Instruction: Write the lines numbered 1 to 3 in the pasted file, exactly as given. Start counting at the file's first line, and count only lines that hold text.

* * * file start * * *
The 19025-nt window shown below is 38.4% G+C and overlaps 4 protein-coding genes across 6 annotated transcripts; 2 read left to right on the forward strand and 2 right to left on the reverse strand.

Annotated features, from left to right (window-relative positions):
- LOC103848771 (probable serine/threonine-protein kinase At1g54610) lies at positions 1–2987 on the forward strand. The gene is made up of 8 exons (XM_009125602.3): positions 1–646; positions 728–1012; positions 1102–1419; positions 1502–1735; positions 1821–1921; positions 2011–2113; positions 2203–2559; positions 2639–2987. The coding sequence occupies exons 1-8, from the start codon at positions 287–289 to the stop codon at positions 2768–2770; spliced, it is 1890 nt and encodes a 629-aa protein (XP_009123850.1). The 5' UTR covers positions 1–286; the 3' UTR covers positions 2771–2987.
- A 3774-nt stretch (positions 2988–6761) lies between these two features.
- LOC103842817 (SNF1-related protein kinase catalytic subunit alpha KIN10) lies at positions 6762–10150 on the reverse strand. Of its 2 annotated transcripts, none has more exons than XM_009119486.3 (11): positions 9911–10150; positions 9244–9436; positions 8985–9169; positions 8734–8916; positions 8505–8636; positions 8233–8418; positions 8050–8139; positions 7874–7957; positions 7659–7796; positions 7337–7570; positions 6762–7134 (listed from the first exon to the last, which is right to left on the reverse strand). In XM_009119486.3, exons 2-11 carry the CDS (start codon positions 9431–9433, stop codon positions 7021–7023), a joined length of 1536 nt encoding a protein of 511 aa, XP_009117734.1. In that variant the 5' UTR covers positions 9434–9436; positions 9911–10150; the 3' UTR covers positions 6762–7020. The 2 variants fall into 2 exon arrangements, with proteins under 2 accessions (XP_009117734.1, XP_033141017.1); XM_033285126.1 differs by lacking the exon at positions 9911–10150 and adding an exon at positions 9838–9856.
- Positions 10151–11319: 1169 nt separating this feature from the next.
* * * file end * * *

The 19025-nt window shown below is 38.4% G+C and overlaps 4 protein-coding genes across 6 annotated transcripts; 2 read left to right on the forward strand and 2 right to left on the reverse strand.

Annotated features, from left to right (window-relative positions):
- LOC103848771 (probable serine/threonine-protein kinase At1g54610) lies at positions 1–2987 on the forward strand. The gene is made up of 8 exons (XM_009125602.3): positions 1–646; positions 728–1012; positions 1102–1419; positions 1502–1735; positions 1821–1921; positions 2011–2113; positions 2203–2559; positions 2639–2987. The coding sequence occupies exons 1-8, from the start codon at positions 287–289 to the stop codon at positions 2768–2770; spliced, it is 1890 nt and encodes a 629-aa protein (XP_009123850.1). The 5' UTR covers positions 1–286; the 3' UTR covers positions 2771–2987.